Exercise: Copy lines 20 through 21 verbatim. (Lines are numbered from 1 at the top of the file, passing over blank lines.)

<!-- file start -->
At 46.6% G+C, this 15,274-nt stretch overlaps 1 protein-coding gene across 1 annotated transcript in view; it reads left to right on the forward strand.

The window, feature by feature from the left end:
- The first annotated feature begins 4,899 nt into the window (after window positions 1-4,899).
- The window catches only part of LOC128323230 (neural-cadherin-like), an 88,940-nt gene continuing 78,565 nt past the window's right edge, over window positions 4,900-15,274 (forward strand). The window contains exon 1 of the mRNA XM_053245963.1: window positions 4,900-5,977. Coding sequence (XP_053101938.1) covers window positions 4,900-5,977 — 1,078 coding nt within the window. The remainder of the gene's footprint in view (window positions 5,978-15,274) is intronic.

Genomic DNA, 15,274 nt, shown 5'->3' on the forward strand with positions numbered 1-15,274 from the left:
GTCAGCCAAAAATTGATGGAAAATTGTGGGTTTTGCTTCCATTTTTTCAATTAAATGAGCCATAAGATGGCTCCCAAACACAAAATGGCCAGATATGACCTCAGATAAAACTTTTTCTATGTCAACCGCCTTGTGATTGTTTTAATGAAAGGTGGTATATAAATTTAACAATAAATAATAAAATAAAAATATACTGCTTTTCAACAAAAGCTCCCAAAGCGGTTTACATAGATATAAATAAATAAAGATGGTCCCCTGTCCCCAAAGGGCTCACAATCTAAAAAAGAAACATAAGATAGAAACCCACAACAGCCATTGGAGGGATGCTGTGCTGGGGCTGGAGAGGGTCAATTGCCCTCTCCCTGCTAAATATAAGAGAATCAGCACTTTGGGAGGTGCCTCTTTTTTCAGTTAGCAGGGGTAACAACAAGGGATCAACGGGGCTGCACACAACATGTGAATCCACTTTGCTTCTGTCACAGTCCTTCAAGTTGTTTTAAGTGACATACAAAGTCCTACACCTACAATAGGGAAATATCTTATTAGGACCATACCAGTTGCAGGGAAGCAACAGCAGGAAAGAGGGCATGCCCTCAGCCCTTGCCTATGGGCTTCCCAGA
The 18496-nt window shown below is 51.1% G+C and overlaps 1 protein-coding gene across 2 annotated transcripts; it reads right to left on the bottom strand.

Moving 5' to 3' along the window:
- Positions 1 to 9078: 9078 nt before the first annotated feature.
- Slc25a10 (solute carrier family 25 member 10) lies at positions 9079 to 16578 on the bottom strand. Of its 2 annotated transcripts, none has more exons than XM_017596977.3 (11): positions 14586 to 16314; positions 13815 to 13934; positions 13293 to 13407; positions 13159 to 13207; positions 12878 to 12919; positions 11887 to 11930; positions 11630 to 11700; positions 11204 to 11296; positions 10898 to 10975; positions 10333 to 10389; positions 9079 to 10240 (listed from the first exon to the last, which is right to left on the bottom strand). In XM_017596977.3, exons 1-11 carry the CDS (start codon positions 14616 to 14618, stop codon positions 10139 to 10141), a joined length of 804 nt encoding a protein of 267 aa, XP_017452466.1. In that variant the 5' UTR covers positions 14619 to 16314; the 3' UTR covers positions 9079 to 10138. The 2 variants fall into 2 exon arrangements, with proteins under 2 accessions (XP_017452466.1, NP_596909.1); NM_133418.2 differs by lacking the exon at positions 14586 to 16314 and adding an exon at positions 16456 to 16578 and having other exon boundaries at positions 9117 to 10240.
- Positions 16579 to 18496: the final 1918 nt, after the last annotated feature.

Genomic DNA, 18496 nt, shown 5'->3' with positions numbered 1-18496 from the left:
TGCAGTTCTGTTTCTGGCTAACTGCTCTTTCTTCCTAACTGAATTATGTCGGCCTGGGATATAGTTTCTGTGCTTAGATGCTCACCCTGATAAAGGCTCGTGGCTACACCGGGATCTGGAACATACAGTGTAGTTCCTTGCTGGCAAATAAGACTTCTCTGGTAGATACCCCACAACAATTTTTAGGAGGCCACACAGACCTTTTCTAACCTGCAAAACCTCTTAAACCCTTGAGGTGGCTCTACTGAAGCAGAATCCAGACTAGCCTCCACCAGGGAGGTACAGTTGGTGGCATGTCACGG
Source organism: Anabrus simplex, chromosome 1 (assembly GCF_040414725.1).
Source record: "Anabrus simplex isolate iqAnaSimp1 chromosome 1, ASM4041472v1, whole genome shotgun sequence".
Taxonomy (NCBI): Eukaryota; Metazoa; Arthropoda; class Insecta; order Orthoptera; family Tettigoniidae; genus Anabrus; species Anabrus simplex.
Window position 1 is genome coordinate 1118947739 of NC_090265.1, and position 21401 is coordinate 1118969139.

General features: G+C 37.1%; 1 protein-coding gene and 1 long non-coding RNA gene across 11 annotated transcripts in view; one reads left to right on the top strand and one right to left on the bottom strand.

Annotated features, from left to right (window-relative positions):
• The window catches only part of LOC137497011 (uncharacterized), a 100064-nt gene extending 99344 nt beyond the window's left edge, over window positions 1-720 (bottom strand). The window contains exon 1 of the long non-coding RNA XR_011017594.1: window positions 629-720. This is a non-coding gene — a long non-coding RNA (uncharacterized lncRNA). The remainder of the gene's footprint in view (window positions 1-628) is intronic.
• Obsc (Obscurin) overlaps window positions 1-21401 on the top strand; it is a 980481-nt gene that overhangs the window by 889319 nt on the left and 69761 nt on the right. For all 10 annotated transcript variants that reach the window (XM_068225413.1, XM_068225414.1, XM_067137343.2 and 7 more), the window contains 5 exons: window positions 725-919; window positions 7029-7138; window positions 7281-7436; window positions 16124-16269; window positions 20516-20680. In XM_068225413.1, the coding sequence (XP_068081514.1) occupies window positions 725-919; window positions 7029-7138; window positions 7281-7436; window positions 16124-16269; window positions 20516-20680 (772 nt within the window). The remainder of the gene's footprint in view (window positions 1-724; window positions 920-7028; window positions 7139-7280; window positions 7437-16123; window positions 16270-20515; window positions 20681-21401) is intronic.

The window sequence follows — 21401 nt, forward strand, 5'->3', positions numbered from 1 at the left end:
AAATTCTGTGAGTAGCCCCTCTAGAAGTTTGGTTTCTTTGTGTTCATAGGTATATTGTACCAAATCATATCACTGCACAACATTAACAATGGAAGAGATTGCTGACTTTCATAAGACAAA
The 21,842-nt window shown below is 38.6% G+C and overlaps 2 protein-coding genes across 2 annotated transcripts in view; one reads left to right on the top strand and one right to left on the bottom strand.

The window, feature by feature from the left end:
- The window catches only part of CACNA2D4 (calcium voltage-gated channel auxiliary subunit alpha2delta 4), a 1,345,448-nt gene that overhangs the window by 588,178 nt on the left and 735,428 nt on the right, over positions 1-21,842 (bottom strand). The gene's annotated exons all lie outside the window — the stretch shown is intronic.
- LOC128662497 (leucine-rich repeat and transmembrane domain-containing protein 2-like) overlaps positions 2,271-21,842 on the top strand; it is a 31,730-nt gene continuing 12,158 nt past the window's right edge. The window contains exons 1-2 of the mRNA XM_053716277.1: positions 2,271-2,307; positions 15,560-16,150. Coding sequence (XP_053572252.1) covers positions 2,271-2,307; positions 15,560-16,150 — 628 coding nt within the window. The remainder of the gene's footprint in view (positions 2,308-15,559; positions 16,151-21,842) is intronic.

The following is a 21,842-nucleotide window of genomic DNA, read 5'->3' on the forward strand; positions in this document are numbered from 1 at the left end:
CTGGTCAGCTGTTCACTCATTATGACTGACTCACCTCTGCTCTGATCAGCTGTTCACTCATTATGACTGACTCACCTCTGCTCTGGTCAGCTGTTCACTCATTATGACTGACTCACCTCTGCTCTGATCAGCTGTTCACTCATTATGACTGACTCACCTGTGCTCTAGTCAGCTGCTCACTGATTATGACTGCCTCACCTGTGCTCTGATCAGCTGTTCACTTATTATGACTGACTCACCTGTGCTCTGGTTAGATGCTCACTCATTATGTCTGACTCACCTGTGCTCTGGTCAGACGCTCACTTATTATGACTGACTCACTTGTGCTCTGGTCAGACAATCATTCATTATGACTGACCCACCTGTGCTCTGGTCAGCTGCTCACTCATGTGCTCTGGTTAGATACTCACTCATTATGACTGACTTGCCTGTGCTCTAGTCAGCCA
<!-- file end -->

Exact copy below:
• The window catches only part of LOC137497011 (uncharacterized), a 100064-nt gene extending 99344 nt beyond the window's left edge, over window positions 1-720 (bottom strand). The window contains exon 1 of the long non-coding RNA XR_011017594.1: window positions 629-720. This is a non-coding gene — a long non-coding RNA (uncharacterized lncRNA). The remainder of the gene's footprint in view (window positions 1-628) is intronic.
• Obsc (Obscurin) overlaps window positions 1-21401 on the top strand; it is a 980481-nt gene that overhangs the window by 889319 nt on the left and 69761 nt on the right. For all 10 annotated transcript variants that reach the window (XM_068225413.1, XM_068225414.1, XM_067137343.2 and 7 more), the window contains 5 exons: window positions 725-919; window positions 7029-7138; window positions 7281-7436; window positions 16124-16269; window positions 20516-20680. In XM_068225413.1, the coding sequence (XP_068081514.1) occupies window positions 725-919; window positions 7029-7138; window positions 7281-7436; window positions 16124-16269; window positions 20516-20680 (772 nt within the window). The remainder of the gene's footprint in view (window positions 1-724; window positions 920-7028; window positions 7139-7280; window positions 7437-16123; window positions 16270-20515; window positions 20681-21401) is intronic.